THE TOWERS

The Towers, comprising the Great Tower, walls and grounds, are all that remains of Buckden Palace which dates from 1479.  The site of the Palace is over 900 years old and was identified in the Domesday Book of 1086 as belonging to the Bishop of Lincoln.  The current Roman catholic Church of St Hugh, which is next to the Great Tower, takes its name from the great Hugh of Avalon who was Bishop of Lincoln from 1186 to 1200.  Following a fire in 1291 the Palace was rebuilt and, after the annulment of Henry V111’s marriage, Katherine of Aragon was forced to stay in Buckden Palace in July 1533 for 10 months before she was moved to Kimbolton Castle.  The palace continued to be used until the Civil War (1642-1651) when much of it was destroyed.

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In 1837 Huntingdonshire was transferred to the diocese of Ely and the Towers, as it was now known, sold to James Marshall in 1870, who erected much of what we see now including the manor house.  During the first World War it was a hospital and in 1956 the property passed to the Claretian Missionaries, a Roman Catholic religious order, who still owns it to this day.

Manor House, right

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The Great Tower was restored by the Claretian Missionaries in 1957 and again in 1996 and is used as accommodation for visitors to the Missionary.  Other historical parts of the Towers are the Inner and Outer Gateways, Curtain Wall, Knot Garden and grounds.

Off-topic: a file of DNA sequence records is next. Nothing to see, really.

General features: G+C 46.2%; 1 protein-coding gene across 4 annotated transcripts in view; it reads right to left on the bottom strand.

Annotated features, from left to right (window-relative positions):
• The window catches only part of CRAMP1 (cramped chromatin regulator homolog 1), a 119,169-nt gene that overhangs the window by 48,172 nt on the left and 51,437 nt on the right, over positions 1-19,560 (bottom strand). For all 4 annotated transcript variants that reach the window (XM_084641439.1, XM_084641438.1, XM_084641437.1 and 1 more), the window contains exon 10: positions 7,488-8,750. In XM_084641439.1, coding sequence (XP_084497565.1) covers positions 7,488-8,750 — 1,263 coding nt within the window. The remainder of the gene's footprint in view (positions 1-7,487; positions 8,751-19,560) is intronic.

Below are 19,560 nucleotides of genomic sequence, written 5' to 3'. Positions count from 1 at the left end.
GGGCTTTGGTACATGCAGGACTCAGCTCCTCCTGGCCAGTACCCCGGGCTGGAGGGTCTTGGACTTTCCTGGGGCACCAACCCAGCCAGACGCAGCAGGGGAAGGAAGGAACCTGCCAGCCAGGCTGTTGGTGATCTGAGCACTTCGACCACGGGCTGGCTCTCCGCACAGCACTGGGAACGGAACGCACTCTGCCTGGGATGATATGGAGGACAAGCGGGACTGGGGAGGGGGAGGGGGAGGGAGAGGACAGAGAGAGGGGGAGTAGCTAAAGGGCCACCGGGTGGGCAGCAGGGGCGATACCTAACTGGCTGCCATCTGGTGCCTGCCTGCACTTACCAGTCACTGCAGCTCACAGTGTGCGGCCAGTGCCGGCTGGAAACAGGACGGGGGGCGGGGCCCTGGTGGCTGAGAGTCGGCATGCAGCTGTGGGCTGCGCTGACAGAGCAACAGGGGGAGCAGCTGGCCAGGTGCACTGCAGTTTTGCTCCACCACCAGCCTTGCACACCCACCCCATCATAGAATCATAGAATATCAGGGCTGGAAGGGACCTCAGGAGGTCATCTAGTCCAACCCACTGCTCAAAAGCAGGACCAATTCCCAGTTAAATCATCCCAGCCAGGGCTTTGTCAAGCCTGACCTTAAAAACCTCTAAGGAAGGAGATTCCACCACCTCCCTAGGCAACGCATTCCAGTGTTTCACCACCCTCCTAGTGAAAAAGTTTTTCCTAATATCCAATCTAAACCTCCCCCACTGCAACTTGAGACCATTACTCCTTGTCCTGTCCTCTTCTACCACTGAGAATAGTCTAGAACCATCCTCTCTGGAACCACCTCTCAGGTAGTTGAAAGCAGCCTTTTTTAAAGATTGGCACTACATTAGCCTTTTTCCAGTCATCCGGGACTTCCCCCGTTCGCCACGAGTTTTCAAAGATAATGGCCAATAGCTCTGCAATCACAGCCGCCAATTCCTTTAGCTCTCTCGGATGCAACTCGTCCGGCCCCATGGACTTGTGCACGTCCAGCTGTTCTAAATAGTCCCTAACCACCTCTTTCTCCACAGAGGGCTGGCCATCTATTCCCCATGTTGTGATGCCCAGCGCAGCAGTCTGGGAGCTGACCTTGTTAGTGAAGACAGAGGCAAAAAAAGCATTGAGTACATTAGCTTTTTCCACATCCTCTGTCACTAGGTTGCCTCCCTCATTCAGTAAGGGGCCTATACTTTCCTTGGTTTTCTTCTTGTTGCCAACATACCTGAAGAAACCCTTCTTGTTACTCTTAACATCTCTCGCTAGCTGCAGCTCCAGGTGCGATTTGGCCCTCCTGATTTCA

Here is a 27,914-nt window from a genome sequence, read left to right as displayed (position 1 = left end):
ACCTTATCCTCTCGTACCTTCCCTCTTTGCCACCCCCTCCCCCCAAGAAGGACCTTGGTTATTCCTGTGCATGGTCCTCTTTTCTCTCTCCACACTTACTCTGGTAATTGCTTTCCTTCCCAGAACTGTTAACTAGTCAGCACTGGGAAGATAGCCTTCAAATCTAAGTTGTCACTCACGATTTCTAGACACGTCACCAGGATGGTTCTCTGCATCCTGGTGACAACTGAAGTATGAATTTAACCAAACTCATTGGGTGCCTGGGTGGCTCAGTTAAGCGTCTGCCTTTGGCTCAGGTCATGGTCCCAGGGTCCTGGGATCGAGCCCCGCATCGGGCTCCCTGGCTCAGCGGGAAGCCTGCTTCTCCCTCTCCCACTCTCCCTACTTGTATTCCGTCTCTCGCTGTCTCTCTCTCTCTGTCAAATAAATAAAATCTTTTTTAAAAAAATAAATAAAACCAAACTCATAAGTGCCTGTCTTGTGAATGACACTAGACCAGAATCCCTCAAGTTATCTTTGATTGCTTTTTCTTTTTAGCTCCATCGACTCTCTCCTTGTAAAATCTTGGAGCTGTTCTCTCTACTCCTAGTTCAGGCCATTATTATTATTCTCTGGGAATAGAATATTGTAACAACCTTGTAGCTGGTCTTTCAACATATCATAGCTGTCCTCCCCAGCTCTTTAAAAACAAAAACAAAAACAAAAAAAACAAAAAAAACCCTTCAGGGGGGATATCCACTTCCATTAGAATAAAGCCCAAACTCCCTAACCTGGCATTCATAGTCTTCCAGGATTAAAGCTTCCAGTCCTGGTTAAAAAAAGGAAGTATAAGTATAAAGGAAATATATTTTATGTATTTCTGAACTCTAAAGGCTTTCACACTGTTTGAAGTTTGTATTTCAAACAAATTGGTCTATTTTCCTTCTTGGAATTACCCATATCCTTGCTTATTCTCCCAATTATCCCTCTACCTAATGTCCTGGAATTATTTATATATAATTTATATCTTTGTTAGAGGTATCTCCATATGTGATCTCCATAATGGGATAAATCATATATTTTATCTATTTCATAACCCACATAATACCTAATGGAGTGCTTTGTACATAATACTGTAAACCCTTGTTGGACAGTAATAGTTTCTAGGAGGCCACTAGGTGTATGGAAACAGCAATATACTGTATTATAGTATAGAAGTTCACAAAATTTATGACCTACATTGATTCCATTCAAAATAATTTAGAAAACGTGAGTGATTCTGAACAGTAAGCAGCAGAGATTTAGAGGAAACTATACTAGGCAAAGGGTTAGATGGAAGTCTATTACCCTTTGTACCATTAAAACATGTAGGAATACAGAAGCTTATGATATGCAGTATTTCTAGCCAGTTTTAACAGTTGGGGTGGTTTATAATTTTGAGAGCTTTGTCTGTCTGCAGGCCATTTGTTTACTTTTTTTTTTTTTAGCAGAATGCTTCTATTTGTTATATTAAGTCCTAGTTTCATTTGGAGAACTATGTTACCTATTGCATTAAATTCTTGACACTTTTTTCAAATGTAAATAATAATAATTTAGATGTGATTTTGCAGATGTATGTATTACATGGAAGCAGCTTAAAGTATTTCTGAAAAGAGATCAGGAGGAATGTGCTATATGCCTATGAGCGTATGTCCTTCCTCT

Knot Garden.

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The Outer Gateway  and perimeter wall remain in almost original condition, with but minor modifications to the Gatekeeper's Lodge and the substitution of 19th century iron gates for the original oak pair.  The Inner Gateway dates from 1494 and would have been the original entrance arch to the Palace after crossing a bridge and moat.    The Curtain Wall connects the Gatehouse with the Great Tower and on the other side, the walled Knot Garden, recreated in 1992 and dedicated to Katherine of Aragon, which can be viewed by arrangement.  In the grounds there are 17th century fishponds and a recreated 16th century orchard containing Mulberry, medlar, quince, apricot and peach trees, all of which would have existed in the Tudor period.

Curtain Wall.

In 1975 The Friends of Buckden Towers trust was formed to preserve and raise funds for the Towers.  Further information on their activities, a more detailed history  and more pictures of the Towers can be found at http://fobt.org.uk/Home.html

Inner Gateway

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